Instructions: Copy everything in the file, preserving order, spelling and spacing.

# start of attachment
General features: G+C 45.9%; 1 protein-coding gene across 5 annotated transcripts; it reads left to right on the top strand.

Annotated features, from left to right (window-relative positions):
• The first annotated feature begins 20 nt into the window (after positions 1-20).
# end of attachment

General features: G+C 45.9%; 1 protein-coding gene across 5 annotated transcripts; it reads left to right on the top strand.

Annotated features, from left to right (window-relative positions):
• The first annotated feature begins 20 nt into the window (after positions 1-20).